Pictured above: An American-made, petrol-guzzling Hummer H2 (MSRP 2008-$53,286; 10 mpg-US;24 L/100 km; 12 mpg-imp) in the parking lot of (I believe) the Yanggakdo Hotel in Pyongyang in September 2010. The photo comes from here.
UPDATE 2 (2011-10-5): Accoridng to the Mainichi Daily News:
A man standing trial for illegally exporting luxury foreign cars to North Korea was a spy attempting to acquire foreign currency under the guise of a businessman, police allege.
An Sonki, 71, a North Korean resident of Japan, is being tried at the Tokyo District Court on charges of violating the Foreign Exchange Law for exporting three foreign luxury cars to North Korea in 2008.
An traveled to North Korea and China on 40 occasions over the past five years. He is believed to have worked as a broker between North Korea’s state-run companies and foreign firms, while ostensibly working for an electricity-affiliated company in Tokyo almost every day. He managed his own trading company, whose nominal president was a South Korean resident of Japan whom he was acquainted with.
The Metropolitan Police Department (MPD)’s Public Security Bureau had kept track of An since the 1990s because An invited North Korean trade missions to Japan and visited the North Korean passenger-cargo ship Mangyongbong while it was docked at a port in Japan.
The MPD launched a criminal investigation into the illegal export case in June and found that An belonged to a spy agency under the Korean Workers’ Party. An reportedly received instructions from the secretive agency by calling it about once a week from a public telephone.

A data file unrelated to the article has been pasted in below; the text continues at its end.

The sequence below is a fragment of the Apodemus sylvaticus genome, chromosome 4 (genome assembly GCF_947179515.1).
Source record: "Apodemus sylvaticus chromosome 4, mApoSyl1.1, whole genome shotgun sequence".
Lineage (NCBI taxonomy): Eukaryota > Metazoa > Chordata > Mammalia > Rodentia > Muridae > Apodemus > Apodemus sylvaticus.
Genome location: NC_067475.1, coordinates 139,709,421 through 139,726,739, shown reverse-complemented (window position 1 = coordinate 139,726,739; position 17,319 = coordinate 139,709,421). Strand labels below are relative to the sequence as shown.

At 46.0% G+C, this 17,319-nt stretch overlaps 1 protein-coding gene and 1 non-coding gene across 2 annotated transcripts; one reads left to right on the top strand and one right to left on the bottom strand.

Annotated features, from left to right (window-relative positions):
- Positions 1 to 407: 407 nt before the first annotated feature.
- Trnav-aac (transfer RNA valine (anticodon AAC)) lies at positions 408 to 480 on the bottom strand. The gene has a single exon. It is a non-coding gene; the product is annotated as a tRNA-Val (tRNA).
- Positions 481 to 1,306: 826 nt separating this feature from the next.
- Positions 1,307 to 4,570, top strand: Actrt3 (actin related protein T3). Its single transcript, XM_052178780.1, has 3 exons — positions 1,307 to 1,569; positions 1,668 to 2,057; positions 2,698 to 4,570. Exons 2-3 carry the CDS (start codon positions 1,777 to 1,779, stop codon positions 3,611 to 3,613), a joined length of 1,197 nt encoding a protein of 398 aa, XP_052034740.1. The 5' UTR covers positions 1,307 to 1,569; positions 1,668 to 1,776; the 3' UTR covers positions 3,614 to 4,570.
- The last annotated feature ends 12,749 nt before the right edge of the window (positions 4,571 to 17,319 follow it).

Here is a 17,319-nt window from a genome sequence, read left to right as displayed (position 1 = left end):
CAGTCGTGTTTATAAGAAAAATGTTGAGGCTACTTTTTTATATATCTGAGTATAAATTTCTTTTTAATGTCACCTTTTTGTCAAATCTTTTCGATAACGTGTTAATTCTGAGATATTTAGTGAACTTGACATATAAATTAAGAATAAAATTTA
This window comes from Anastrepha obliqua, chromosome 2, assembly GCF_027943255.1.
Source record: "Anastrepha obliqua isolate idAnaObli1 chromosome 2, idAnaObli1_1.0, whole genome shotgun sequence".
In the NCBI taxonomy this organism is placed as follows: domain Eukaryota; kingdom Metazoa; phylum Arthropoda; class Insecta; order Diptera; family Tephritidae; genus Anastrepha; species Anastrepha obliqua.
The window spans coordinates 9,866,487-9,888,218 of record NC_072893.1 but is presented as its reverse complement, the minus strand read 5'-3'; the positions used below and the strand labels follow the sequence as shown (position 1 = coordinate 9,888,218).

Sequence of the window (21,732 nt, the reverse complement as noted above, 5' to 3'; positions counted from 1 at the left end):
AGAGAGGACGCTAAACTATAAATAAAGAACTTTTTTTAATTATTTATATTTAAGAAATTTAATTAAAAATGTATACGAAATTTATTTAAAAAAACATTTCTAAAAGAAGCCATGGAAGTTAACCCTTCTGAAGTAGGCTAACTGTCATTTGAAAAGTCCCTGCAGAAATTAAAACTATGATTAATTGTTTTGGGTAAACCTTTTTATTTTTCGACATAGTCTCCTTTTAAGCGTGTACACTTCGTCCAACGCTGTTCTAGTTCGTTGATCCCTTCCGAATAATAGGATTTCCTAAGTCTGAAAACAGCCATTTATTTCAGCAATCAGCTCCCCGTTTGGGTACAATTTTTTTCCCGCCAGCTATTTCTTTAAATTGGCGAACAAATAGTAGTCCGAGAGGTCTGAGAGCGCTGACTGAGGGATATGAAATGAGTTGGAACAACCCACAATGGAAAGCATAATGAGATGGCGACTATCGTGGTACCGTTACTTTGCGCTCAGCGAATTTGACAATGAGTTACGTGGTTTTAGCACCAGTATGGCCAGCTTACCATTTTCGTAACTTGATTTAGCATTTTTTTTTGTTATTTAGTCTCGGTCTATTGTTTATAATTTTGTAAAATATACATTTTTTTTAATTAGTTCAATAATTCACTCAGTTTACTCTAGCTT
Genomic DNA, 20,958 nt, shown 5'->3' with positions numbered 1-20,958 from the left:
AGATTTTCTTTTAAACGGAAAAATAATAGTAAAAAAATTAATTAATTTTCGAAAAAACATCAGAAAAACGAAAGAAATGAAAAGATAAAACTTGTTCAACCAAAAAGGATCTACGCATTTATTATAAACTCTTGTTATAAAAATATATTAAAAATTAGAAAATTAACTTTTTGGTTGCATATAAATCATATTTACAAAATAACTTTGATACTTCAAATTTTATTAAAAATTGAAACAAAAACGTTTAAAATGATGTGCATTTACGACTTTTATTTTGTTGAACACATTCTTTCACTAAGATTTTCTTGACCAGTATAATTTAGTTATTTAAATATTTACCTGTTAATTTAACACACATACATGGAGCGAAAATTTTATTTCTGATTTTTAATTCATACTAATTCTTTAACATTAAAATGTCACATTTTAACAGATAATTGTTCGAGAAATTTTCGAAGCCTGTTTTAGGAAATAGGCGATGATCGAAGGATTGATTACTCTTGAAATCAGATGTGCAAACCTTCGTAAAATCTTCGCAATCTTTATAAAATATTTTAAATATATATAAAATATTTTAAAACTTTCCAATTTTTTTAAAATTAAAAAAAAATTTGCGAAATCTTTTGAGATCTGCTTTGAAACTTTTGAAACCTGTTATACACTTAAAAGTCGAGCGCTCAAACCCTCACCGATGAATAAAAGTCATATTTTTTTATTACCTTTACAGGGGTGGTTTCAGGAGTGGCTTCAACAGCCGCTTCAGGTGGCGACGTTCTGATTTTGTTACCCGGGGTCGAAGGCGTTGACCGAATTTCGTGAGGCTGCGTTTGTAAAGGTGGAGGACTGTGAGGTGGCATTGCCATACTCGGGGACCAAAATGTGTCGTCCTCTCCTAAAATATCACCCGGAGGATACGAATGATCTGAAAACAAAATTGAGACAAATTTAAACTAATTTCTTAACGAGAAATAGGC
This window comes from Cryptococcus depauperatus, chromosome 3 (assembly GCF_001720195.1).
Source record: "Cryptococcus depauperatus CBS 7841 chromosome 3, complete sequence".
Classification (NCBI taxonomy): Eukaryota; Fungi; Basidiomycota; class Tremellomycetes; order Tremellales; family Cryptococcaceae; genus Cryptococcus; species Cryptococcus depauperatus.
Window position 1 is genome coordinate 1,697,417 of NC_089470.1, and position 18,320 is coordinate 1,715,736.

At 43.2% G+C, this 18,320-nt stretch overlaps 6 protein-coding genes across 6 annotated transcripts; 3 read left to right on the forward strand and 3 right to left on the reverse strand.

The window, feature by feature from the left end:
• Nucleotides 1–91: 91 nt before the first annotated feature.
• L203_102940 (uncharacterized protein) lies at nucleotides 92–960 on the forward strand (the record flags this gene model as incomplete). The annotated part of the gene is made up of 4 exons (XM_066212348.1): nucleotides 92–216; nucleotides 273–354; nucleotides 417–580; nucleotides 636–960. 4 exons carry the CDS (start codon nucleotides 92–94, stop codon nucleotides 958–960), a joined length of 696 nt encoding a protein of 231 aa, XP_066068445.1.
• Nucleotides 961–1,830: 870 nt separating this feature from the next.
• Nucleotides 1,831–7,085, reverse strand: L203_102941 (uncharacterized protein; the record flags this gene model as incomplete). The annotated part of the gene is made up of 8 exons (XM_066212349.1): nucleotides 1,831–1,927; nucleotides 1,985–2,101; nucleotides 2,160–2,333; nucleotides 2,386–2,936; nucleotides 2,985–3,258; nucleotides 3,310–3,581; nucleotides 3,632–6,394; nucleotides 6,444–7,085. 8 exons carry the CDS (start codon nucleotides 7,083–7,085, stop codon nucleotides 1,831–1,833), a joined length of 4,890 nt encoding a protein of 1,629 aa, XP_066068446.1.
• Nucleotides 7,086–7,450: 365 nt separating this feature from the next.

The MPD also confiscated dozens of contracts and planning documents from locations linked to An. The documents pertained to joint crab and shrimp fishing with Russian companies; the processing and selling of kimchi with Vietnamese companies; scrapping and repairing of ships with Japanese and Chinese companies; cable copper trading with Zambian companies; and importing matsutake mushrooms and snow crabs to Japan.
An’s activities were apparently aimed at brokering joint ventures between North Korean state-run companies and foreign companies, as well as bringing supplies to North Korea. Investigators suspect that An was helping with North Korea’s acquisition of foreign currency and the improvement of power supply in the North.
An was reportedly living a frugal life, renting a six-tatami mat apartment room without a bathroom for 40,000 yen a month. The apartment was not equipped with an air conditioner or television. There was hardly any living ware in the apartment, except for a rice cooker and a compact refrigerator. His lunch box he brought to his company contained only rice and pickled vegetables. He always wore a suit, which was left by a deceased acquaintance. He rarely contacted his separated wife and child.
“I never thought of my own interests but acted in accordance with the agency’s instructions,” An was quoted as telling investigators.
An has not revealed much about the flow of his money. Investigators confiscated 1 million yen in cash and wads of receipts from traveling abroad, but the origin of those funds is unknown.
“His activities are shrouded in mystery. We suspect that the importance of secret agents like him has been increasing in North Korea, which is under economic sanctions,” said a senior MPD official.
During the first hearing of the trial on Sept. 9, An demanded that all charges in the indictments be withheld. How much of his secret activities will be revealed depends on the questioning of the defendant during the ongoing trial.
UPDATE 1 (2011-7-7): According to the Mainichi Daily News: